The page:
One Christmas vacation, Greg invited me back to visit his family in Miami. His father had been a developer of real estate on Miami Beach, which had made him very wealthy, but Greg, who I believe was his youngest son, had absolutely no interest in taking over his father’s business. Greg’s family had surrendered their son to the Cambridge School Of Weston to let him be who he was, despite their ambitions for him.
The first night I was invited to a somewhat formal evening meal. Mr. Fleeman sat at the head of the table. Greg never stopped talking, and his father never stopped laughing uncontrollably.
Greg went on to become a very original and eccentric rock musician. He also became the apple of his father‘s eye, the family business be damned. Greg was much too eccentric to be appreciated by the audience of his day, but he was invited regularly backstage by those more famous than he.
I saw him perform with his band, Greg Fleeman & the FleeWomen, at a small venue in Greenwich Village. He had a small but very loyal following. He was like a standup comedian with an amazing voice. He was always Mr. hubris. but with Whitney whispering in his ear.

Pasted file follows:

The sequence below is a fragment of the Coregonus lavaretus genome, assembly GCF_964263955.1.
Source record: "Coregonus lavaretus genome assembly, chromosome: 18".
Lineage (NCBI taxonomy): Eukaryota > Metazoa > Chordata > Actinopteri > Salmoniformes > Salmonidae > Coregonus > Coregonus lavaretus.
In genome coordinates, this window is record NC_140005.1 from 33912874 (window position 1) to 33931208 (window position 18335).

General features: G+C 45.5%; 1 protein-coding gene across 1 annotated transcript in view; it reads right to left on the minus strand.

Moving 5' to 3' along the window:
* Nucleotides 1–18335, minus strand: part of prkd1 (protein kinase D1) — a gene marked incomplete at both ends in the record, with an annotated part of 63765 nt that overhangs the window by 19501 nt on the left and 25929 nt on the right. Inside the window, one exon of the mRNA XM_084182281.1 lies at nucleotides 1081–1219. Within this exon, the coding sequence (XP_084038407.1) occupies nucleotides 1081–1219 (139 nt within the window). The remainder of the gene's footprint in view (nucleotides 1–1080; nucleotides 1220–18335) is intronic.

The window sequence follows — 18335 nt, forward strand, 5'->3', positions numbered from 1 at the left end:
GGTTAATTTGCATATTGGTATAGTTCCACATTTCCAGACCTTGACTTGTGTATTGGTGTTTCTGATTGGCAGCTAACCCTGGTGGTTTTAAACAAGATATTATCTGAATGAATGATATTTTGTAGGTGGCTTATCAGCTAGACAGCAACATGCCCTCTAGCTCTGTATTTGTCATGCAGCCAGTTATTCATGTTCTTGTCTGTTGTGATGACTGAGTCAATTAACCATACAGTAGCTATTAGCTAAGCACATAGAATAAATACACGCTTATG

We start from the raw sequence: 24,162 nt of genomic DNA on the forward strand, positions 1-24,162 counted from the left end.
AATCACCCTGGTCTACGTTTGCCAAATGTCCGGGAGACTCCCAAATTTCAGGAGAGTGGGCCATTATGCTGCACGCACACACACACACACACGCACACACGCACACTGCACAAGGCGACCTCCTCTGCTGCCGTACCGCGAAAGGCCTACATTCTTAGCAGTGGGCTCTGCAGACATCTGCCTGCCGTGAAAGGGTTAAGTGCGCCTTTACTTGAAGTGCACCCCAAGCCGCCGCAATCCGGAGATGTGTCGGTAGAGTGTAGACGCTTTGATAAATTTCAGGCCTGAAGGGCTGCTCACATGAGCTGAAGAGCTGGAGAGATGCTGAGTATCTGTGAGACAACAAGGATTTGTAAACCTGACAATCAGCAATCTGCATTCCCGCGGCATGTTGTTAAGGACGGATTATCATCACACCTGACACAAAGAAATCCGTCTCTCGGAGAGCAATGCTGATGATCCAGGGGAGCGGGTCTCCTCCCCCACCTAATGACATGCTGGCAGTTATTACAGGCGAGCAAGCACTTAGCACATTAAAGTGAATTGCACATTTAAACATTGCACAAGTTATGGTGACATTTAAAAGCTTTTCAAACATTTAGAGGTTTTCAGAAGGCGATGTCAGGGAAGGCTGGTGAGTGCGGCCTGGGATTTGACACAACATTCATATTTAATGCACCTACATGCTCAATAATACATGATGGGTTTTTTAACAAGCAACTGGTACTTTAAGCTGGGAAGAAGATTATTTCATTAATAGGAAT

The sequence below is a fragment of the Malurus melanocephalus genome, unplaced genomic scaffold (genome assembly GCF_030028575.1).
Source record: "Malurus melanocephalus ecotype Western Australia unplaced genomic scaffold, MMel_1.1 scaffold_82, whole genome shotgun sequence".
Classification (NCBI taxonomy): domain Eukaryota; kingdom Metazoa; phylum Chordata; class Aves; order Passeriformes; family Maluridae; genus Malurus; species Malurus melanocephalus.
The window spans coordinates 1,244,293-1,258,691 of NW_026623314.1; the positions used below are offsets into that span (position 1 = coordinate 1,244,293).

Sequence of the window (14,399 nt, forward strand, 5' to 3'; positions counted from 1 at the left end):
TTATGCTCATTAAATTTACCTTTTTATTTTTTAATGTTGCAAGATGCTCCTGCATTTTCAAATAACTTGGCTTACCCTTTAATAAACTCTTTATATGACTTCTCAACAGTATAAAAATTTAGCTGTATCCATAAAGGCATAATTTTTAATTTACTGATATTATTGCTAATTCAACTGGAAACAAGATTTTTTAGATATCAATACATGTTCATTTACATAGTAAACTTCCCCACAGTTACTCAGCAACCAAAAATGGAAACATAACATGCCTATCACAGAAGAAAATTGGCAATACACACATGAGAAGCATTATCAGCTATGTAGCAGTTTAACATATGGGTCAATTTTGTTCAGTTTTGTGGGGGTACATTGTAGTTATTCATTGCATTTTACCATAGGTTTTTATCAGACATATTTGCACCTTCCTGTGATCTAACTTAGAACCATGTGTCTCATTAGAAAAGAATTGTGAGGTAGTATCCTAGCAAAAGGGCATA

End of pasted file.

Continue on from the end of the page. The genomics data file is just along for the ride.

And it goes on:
Greg Fleeman was far too original to even be considered by schools that granted good grades to those who were able to take notes and recite back what the teachers had said rather than question everything, which is what CSW had taught us to do.
Many of the people who I went to school with describe their experience at the Cambridge School Of Weston as “life-saving.” So it was, not only for Greg Fleeman, but also Whitney Haley and me.
Whitney is long since gone and Greg Fleeman died last year, but he left a CD, “The Right Tool for the Job,” which I go back to again and again, just because it holds all of his irreverence, both in his lyrics and his orchestration. My favorite tracks are “My Ex Wife” and “Skin Tango.”
You can listen to it on YouTube: https://youtu.be/wjqnSOl41Ac.
He was original, and became himself because everybody else was taken.
Back when I was growing up, I was taught two different definitions of success: the so-called “self-made man,” and the person who creates community. For me, two very different people have proved this point.
One was a client of mine in the early years of the law firm I’d created as a sole practitioner in 1990. He was a businessman from rural, hardscrabble Pennsylvania, who had moved to Maryland when he was young and made a lot of money, developing lots for home construction in the Baltimore suburbs. With his success, he built a grand house, lavished gifts upon his wife and three boys and, for himself, he bought a limousine and hired a driver.